Hacked Gadgets Forum

April 29, 2009

CD-ROM Read Head Actuator Head Scratcher

at 6:16 pm. Filed under Electronic Hacks

 

No this isn’t a CD-ROM drive that has been modified to scratch my head but rather a mechanical assembly in a CD-ROM drive that has me scratching my head wondering how it functions. A few weeks ago I ripped apart an old CD-ROM drive to get a DC motor for the VHS Tape Storage Drive, the circuit board was also cut up while testing the CNC machine that was just assembled (yes it was a very productive afterlife for the old drive).

Here is the question. The CD-ROM drive had 3 DC motors, one to open the drive door, one to spin the CD and one to move the read head back and forth. We normally see a small stepper or something similar that can provide accurate position moves of the read assembly. In this case the read assembly moves via a rack and pinion drive system powered directly from a DC motor. When there is a CD in the system I can imagine that the drive would be able to get accurate head position information by reading the CD tracks but how could it move with any accuracy? It has me puzzled, if anyone can fill in the blanks I would be real interested to find out what makes this tick.


 

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27 Responses to “CD-ROM Read Head Actuator Head Scratcher”

  1. Brad Gilbert Says:

    It doesn’t have to be very accurate, the lens assembly has the ability to adjust for any slight offsets. Plus because of the gear system, a small adjustment of the motor, becomes a very small adjustment of the read/write head.

  2. Gman Says:

    hes right about the lens assembly… ever notice the magnets and wire surrounding it? it almost floats there(not actually but is attached by small wires) thus making the lens able to compensate for possible “errors”… At least this is what i noticed in one i took apart.

  3. Jordan Says:

    I’m just guessing, but I think it has to do with the fact that data on CDs and DVDs is stored in a spiral direction. Because of this, one the read head finds the right position, it doesn’t have to make large movements afterwards.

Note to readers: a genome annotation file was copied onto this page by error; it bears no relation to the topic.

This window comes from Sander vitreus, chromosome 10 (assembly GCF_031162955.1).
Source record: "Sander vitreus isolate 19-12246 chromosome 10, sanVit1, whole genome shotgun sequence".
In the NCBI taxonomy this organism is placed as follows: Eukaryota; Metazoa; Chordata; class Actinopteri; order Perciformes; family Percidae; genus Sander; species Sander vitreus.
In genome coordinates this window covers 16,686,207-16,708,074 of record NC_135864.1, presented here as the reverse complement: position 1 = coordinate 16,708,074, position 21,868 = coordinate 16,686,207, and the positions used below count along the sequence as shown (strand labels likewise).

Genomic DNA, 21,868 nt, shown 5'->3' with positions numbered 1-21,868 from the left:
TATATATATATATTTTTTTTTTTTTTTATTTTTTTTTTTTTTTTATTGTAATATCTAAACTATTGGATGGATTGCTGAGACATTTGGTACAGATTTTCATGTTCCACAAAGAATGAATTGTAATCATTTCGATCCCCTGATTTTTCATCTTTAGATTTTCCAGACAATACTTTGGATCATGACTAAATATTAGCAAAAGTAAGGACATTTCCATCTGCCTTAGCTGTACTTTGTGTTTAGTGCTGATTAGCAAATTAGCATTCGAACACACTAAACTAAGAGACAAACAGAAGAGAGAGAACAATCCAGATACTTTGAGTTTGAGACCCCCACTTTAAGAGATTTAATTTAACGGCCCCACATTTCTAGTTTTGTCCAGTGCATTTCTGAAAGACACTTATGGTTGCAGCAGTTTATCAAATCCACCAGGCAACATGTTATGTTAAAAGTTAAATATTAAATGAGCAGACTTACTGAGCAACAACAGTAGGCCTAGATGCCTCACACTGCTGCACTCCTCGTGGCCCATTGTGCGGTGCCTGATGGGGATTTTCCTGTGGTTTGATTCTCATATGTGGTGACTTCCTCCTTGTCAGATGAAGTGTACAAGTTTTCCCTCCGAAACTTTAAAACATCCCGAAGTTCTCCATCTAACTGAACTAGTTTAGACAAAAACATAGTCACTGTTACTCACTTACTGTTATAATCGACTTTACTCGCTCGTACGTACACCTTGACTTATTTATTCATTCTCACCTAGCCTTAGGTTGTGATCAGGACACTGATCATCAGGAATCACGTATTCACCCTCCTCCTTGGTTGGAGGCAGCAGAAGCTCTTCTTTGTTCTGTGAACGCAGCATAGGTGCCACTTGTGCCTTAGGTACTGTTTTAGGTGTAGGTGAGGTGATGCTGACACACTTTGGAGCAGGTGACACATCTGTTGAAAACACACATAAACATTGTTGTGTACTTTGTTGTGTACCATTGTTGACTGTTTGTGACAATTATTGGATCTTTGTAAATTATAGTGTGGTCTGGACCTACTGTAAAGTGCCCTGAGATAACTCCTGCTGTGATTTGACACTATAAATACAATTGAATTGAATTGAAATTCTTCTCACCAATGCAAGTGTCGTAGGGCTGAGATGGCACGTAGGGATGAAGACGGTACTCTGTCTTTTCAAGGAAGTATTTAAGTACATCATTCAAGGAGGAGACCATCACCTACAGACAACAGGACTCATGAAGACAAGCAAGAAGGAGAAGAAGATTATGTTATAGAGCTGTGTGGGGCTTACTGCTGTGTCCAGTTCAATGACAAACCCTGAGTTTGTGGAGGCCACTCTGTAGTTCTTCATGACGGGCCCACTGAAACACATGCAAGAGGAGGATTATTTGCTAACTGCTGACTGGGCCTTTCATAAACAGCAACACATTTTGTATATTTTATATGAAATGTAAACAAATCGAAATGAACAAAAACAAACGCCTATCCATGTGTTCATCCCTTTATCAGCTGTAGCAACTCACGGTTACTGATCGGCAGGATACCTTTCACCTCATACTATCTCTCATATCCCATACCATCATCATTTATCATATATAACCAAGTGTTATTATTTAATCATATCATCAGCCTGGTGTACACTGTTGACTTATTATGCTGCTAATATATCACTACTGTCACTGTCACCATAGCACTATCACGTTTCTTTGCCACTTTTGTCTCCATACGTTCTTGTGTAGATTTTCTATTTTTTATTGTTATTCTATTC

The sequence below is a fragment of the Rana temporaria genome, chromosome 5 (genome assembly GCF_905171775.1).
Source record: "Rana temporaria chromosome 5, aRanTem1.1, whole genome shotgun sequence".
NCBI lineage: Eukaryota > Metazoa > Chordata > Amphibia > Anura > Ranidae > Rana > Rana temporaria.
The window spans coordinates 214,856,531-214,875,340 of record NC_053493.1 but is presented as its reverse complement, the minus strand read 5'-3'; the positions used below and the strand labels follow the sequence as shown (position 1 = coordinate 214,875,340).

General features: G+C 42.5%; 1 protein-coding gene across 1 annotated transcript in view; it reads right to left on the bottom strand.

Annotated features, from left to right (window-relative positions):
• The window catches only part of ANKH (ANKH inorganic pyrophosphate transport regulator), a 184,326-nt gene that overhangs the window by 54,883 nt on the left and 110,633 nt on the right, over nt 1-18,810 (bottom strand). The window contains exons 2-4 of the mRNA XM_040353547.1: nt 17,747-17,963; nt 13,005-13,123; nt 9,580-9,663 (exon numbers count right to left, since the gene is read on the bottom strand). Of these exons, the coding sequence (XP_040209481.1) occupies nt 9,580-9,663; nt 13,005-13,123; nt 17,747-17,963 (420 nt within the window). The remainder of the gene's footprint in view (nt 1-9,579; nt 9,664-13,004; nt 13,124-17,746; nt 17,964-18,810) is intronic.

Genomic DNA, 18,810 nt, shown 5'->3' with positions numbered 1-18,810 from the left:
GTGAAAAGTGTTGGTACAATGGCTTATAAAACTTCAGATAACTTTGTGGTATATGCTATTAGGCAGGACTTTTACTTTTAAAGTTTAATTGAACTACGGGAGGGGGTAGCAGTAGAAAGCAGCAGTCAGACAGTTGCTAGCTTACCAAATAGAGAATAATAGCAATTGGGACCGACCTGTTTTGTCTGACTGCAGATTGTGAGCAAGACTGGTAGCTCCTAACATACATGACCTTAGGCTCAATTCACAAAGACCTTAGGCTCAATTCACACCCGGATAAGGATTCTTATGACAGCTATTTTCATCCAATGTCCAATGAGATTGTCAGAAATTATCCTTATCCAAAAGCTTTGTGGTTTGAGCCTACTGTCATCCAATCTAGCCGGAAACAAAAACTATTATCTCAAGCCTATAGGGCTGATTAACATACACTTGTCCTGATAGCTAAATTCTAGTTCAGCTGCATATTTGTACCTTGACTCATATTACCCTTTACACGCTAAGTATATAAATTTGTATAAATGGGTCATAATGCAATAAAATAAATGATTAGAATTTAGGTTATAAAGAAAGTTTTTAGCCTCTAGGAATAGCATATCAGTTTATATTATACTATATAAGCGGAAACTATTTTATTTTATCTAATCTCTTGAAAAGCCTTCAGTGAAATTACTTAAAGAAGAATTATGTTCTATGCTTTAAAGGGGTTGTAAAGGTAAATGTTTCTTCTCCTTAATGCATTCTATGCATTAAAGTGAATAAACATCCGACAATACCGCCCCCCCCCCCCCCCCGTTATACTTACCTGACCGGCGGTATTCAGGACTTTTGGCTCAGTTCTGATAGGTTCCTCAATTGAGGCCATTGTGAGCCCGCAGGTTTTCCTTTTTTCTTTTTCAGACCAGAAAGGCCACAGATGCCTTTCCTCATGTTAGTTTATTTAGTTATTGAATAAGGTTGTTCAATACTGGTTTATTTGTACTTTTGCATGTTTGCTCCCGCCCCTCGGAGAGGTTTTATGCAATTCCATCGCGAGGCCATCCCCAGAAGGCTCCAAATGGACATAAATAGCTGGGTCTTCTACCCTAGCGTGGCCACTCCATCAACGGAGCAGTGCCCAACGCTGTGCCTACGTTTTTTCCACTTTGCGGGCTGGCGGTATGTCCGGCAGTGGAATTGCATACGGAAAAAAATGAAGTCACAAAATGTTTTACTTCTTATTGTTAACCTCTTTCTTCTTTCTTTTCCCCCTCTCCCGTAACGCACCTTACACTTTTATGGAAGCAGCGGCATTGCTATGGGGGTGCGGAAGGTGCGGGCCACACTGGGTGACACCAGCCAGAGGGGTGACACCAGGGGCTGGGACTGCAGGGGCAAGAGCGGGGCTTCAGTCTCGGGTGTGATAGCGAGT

4. Bruno Amui Says:

    You dont really need a stepper motor to get precision in the moviment, if there’s a way to know the velocity it can be controlled with very simple control laws.
    And there are lots of ways for one to read the velocity from a motor. Like encoders and hall effect sensors.

  5. hudbrog Says:

    THe way I see it, there should be a hall-efect sensor somewhere and a magnet in one of the gears. I had an old cd-rom like that. Or any other feedback mechanism.

  6. Bubba Says:

    Hmmm… I think its magic. Seriously. ;)

  7. John Says:

    I would suggest that it just uses simple PWM signal driving it which can act nearly as good as a proper stepper motor, but it does appear that it’s just straight dc running to the motor, no logic before hand? If so, I’d have to support the prior comments regarding the lens assembly, it must be compensating enough.

  8. NatureTM Says:

    Does the motor spin continuously when a current is applied? What I’m getting at is, could a stepper move forward or back one increment each time it receives a pulse?

  9. dine Says:

    yep – the lens’s voice coils perform fine tracking in a closed loop feedback manner, you can sometimes hear the lens squeaking as the CD spins round.

  10. Mitch Says:

    I believe the motor is used for coarse positioning (so it doesn’t have to be so accurate) and the lens assembly floats in a magnetic field controlled by the CD drive electronics. The variable magnetic field is how the beam is kept in focus even though the distance to the surface of the CD may be changing as it spins.

    Part of every 2352-byte sector on a CD-ROM is a sector address, so the drive can read where it’s up to, and home in on where it wants to go.

    http://en.wikipedia.org/wiki/Cd-rom#CD_sector_contents

    Not sure about how drives skip tracks on music CDs.

  11. stealthmonkey Says:

    I’ve seen ones that did it the optical way, like in old computer mice…

  12. svofski Says:

    The head assembly has a tracking system that keeps the lens locked on, not unlike a line follower robot. Servo tries to move the caret so that the lens in it is centered over the current position, the lens in the caret is tracking the grooves. When it moves far enough, servo motor compensates a little. E.g. when the lens drifts 10% off center, the servo starts moving the caret to compensate until the lens is again within 1% range off center. Maybe a current sensing is used to “feel” that the caret has reached either end of its working area, so even the end switches are not really necessary.